Former CIA director George Tenet has acknowledged that elements of the counterintelligence investigation against a former Jewish attorney at the agency in the 1990s could be construed as anti-Semitic.
Tenet acknowledged this in a previously undisclosed sworn deposition, part of a privacy act lawsuit filed by the former attorney, Adam Ciralsky. In 1999, Ciralsky’s security clearance was revoked because of his alleged lack of candor about contact with Israelis and Israeli-Americans, effectively ending his brief career with the CIA. For the last dozen years Ciralsky has sued the CIA to bring to light how he believes a few agency officials—motivated by anti-Semitism—targeted him unfairly. On Friday he dropped his case.
“I am proud of my service with the CIA and have a deep and abiding respect for the organization and its mission,” Ciralsky said in a statement. “I am equally proud that by highlighting and confronting the misconduct of a few, I spurred positive change.”
While Tenet acknowledged in a 1999 letter to the Anti-Defamation League that some of the conduct of CIA investigators in the Ciralsky case was inappropriate, Tenet goes further and into more detail in the new deposition. Tenet authorized sensitivity training for the CIA on anti-Semitism following allegations of misconduct in the Ciralsky investigation. At the time the CIA said Ciralsky’s dismissal was not the result of anti-Jewish prejudice.
According to the transcript of a 2010 deposition viewed exclusively by The Daily Beast, Tenet said statements attributed to an officer who administered a polygraph to Ciralsky were “insensitive, inappropriate and unprofessional”—and could be construed as anti-Semitic.
Newsweek & The Daily Beast's Howard Kurtz and Eli Lake on how a CIA investigation could be construed as anti-Semitic.
The statement in question was from a polygraph administrator identified as “Charles B” in the court transcripts. In a sworn declaration, another CIA polygraph administrator, John Sullivan said, “I was in B’s office when he came and I asked him how the test was going. B’s response was to refer to Ciralsky as ‘that little Jew bastard.’ I don’t recall what B said after that but I believe that he said something to the effect that he, B, ‘knew Ciralsky was hiding something.’”
When Tenet was asked about Sullivan’s affidavit, he said, “Well it’s insensitive, inappropriate and unprofessional and I would want and I would have wanted to talk to this guy to find out what the context was and whether he said it or not.”
Tenet was then asked if the polygraph administrator’s comments were anti-Semitic. Tenet responded, “I don’t know the individual in question. It could be construed that way.”
The comments from the CIA polygraph administrator were not the only elements of the investigation into Ciralsky that appeared inappropriate. His internal CIA file, for example, notes that he failed to disclose how he is related to former Israeli president Chaim Weizmann and speculated that his parents gave money to pro-Israel causes. The file also described Ciralsky as a “rich Jewish employee with a wealthy daddy.” When Tenet was asked whether it was appropriate to describe Ciralsky that way, Tenet answered, “No.”
The fact that Ciralsky’s lawyers were able to depose Tenet for the court is nearly unprecedented. CIA directors rarely offer depositions in civil cases brought by former employees.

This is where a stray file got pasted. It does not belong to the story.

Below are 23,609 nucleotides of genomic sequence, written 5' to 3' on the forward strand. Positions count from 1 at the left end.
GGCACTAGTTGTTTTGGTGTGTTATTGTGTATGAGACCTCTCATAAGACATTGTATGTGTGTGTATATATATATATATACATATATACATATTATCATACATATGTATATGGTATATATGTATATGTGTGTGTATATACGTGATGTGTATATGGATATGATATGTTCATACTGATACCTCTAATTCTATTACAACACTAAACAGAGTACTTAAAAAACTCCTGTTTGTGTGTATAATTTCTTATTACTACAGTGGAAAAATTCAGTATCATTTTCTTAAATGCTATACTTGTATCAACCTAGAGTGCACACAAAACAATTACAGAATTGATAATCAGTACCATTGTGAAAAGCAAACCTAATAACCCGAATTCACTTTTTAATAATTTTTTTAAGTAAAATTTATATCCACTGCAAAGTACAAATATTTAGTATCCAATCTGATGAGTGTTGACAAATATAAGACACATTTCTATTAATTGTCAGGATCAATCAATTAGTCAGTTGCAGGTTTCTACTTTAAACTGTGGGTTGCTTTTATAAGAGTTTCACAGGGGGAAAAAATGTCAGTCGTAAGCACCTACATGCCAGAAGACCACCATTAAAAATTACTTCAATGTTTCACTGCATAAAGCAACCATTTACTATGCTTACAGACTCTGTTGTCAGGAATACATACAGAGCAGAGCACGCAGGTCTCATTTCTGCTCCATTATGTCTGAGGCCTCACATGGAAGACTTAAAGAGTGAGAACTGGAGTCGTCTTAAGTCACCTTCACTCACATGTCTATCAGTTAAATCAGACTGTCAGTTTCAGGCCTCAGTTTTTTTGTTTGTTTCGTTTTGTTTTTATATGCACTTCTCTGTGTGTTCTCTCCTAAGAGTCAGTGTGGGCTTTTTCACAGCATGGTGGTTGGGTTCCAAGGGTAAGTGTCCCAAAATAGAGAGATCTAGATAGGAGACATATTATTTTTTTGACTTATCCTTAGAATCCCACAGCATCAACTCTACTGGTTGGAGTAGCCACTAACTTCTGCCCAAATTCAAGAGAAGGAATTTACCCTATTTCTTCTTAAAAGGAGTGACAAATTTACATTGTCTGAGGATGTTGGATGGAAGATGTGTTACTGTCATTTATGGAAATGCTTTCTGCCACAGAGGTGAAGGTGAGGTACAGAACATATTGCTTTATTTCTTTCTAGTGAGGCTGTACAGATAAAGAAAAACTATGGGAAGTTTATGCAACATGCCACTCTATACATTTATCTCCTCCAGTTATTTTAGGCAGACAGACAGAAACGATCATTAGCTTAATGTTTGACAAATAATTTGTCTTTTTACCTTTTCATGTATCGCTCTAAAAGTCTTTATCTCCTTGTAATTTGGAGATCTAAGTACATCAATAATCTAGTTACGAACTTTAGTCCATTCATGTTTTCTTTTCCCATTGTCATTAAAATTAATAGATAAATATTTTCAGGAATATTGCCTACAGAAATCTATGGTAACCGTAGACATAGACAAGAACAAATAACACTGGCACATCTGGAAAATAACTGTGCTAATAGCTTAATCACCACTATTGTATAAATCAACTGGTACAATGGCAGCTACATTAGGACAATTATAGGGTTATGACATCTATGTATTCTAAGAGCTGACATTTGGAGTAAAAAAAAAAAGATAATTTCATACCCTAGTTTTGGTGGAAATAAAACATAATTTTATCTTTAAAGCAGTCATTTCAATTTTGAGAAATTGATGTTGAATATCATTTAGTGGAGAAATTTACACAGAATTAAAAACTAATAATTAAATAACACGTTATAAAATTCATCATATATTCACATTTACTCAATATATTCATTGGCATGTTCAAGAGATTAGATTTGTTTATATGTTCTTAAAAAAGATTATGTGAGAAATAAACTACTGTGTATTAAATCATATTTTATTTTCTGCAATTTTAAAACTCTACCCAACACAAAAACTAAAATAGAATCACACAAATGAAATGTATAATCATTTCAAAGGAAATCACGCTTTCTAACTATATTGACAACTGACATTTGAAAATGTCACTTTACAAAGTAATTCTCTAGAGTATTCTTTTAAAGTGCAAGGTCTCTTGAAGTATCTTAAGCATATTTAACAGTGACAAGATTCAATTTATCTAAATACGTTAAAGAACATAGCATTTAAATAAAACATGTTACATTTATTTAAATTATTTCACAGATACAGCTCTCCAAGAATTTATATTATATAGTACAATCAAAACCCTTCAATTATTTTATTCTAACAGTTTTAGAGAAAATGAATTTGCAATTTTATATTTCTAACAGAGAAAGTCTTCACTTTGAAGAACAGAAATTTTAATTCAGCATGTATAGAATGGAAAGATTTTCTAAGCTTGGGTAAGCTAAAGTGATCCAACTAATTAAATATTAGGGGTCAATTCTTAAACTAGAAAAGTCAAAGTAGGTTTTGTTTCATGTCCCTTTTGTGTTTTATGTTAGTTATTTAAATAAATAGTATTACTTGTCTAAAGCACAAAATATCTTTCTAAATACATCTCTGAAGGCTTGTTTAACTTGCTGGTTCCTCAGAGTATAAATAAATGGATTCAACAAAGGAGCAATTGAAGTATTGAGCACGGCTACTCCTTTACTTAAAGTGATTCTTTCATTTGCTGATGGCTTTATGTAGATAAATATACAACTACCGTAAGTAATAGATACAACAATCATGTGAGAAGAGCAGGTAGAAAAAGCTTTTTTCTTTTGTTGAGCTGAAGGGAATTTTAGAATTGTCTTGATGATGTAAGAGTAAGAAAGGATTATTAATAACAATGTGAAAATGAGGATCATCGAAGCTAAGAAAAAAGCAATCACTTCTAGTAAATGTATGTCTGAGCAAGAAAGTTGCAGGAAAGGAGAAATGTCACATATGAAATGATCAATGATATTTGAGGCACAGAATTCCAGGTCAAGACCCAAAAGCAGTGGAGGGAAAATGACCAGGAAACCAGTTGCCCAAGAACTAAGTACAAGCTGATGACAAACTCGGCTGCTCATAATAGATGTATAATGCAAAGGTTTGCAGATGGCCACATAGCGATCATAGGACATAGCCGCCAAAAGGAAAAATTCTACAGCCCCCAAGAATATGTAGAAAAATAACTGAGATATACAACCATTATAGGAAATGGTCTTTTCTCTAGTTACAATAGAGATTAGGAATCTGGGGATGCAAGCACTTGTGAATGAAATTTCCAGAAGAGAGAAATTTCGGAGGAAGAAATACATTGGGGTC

“I think it’s unprecedented. I have never heard of anything like this before,” said Victoria Toensing, a former chief counsel for the Senate Select Committee on Intelligence and an attorney who has taken high profile cases against the agency in the past.
“Usually the agency tries to circle the wagons and protect the director from ever having to provide facts,” Toensing said. “The fact that he was privy to the gross violations that occurred here is what is significant. That he was aware of the abuse that occurred is significant. And you have to give him credit for acknowledging it.”
In the course of his deposition, Tenet was asked about whether he said in a senior staff meeting that because Ciralsky was not candid he was “outta here.” The only problem was that Tenet made those remarks two weeks before the actual polygraph test. When asked about the remarks, Tenet said he never said it and suggested the note taker in the meeting got it wrong.
An internal CIA file described Ciralsky as a “rich Jewish employee with a wealthy daddy.”
Since a Navy analyst named Jonathan Pollard was discovered spying for Israel in 1985, Jewish Americans working in the intelligence and defense bureaucracy have complained of increased scrutiny by counterintelligence officers. While Israel’s Mossad and the CIA cooperate closely, particularly on Iran, the FBI has also in recent years warned that Israel is one of the most aggressive recruiters of agents in the United States, along with China and Russia.
In 2008 at a speech at the Anti-Defamation League (ADL), Tenet acknowledged that there were elements of the agency that had an anti-Jewish prejudice.
“We had a problem once at CIA,” he said in that speech. “There is no doubt that there was anti-Semitism at stake. With the help of ADL trainers we educated an entire bureaucracy and taught people about how their words could be misinterpreted in a manner that was detrimental to the interests of the country.”
A CIA spokesman when asked for comment Friday said, “Although the CIA does not comment on any specific matters pending before the courts, the agency has, and enforces, a well-publicized zero-tolerance policy on discrimination.”